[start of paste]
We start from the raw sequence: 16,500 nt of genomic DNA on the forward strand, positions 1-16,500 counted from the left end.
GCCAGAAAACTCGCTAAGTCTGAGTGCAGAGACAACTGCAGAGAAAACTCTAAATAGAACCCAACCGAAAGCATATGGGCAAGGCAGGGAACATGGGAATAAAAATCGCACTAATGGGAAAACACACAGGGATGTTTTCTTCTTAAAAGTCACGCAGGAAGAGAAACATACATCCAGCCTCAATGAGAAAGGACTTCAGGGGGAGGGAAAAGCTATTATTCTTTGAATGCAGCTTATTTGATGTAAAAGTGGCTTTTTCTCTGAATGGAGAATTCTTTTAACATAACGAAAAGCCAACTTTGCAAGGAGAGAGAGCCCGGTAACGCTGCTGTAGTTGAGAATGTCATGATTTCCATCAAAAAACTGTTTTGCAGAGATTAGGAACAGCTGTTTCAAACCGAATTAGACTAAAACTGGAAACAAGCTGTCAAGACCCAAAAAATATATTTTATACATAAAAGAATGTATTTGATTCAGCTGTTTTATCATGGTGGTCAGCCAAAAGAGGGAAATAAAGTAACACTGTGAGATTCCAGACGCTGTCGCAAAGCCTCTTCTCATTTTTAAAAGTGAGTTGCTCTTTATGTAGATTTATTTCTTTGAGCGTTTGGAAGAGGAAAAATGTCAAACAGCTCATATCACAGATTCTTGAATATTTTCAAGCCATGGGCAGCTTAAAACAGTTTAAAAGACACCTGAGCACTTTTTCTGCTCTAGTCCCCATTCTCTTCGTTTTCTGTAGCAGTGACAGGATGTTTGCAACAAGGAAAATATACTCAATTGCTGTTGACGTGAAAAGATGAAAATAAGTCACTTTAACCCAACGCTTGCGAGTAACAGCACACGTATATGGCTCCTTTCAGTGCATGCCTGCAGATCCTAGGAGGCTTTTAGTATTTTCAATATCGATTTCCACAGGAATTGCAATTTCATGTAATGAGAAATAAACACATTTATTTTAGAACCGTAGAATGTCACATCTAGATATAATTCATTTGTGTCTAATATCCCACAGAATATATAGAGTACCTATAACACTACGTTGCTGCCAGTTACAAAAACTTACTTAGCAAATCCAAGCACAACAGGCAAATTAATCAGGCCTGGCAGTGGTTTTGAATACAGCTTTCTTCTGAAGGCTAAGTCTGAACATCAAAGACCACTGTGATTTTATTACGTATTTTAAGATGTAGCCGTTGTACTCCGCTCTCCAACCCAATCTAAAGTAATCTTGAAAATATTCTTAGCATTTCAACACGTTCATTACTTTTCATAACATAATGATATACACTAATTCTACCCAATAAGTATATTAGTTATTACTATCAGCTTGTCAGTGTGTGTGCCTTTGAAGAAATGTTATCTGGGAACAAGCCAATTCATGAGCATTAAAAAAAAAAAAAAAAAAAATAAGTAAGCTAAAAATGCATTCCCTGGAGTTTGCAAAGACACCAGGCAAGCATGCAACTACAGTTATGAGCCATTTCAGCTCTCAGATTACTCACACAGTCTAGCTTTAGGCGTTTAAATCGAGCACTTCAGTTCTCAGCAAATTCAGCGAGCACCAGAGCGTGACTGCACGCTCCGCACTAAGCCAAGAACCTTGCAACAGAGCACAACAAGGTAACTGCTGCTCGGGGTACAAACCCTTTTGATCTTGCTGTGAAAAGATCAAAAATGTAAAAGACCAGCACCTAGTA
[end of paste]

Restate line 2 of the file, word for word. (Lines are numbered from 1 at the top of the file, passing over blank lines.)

GCCAGAAAACTCGCTAAGTCTGAGTGCAGAGACAACTGCAGAGAAAACTCTAAATAGAACCCAACCGAAAGCATATGGGCAAGGCAGGGAACATGGGAATAAAAATCGCACTAATGGGAAAACACACAGGGATGTTTTCTTCTTAAAAGTCACGCAGGAAGAGAAACATACATCCAGCCTCAATGAGAAAGGACTTCAGGGGGAGGGAAAAGCTATTATTCTTTGAATGCAGCTTATTTGATGTAAAAGTGGCTTTTTCTCTGAATGGAGAATTCTTTTAACATAACGAAAAGCCAACTTTGCAAGGAGAGAGAGCCCGGTAACGCTGCTGTAGTTGAGAATGTCATGATTTCCATCAAAAAACTGTTTTGCAGAGATTAGGAACAGCTGTTTCAAACCGAATTAGACTAAAACTGGAAACAAGCTGTCAAGACCCAAAAAATATATTTTATACATAAAAGAATGTATTTGATTCAGCTGTTTTATCATGGTGGTCAGCCAAAAGAGGGAAATAAAGTAACACTGTGAGATTCCAGACGCTGTCGCAAAGCCTCTTCTCATTTTTAAAAGTGAGTTGCTCTTTATGTAGATTTATTTCTTTGAGCGTTTGGAAGAGGAAAAATGTCAAACAGCTCATATCACAGATTCTTGAATATTTTCAAGCCATGGGCAGCTTAAAACAGTTTAAAAGACACCTGAGCACTTTTTCTGCTCTAGTCCCCATTCTCTTCGTTTTCTGTAGCAGTGACAGGATGTTTGCAACAAGGAAAATATACTCAATTGCTGTTGACGTGAAAAGATGAAAATAAGTCACTTTAACCCAACGCTTGCGAGTAACAGCACACGTATATGGCTCCTTTCAGTGCATGCCTGCAGATCCTAGGAGGCTTTTAGTATTTTCAATATCGATTTCCACAGGAATTGCAATTTCATGTAATGAGAAATAAACACATTTATTTTAGAACCGTAGAATGTCACATCTAGATATAATTCATTTGTGTCTAATATCCCACAGAATATATAGAGTACCTATAACACTACGTTGCTGCCAGTTACAAAAACTTACTTAGCAAATCCAAGCACAACAGGCAAATTAATCAGGCCTGGCAGTGGTTTTGAATACAGCTTTCTTCTGAAGGCTAAGTCTGAACATCAAAGACCACTGTGATTTTATTACGTATTTTAAGATGTAGCCGTTGTACTCCGCTCTCCAACCCAATCTAAAGTAATCTTGAAAATATTCTTAGCATTTCAACACGTTCATTACTTTTCATAACATAATGATATACACTAATTCTACCCAATAAGTATATTAGTTATTACTATCAGCTTGTCAGTGTGTGTGCCTTTGAAGAAATGTTATCTGGGAACAAGCCAATTCATGAGCATTAAAAAAAAAAAAAAAAAAAATAAGTAAGCTAAAAATGCATTCCCTGGAGTTTGCAAAGACACCAGGCAAGCATGCAACTACAGTTATGAGCCATTTCAGCTCTCAGATTACTCACACAGTCTAGCTTTAGGCGTTTAAATCGAGCACTTCAGTTCTCAGCAAATTCAGCGAGCACCAGAGCGTGACTGCACGCTCCGCACTAAGCCAAGAACCTTGCAACAGAGCACAACAAGGTAACTGCTGCTCGGGGTACAAACCCTTTTGATCTTGCTGTGAAAAGATCAAAAATGTAAAAGACCAGCACCTAGTA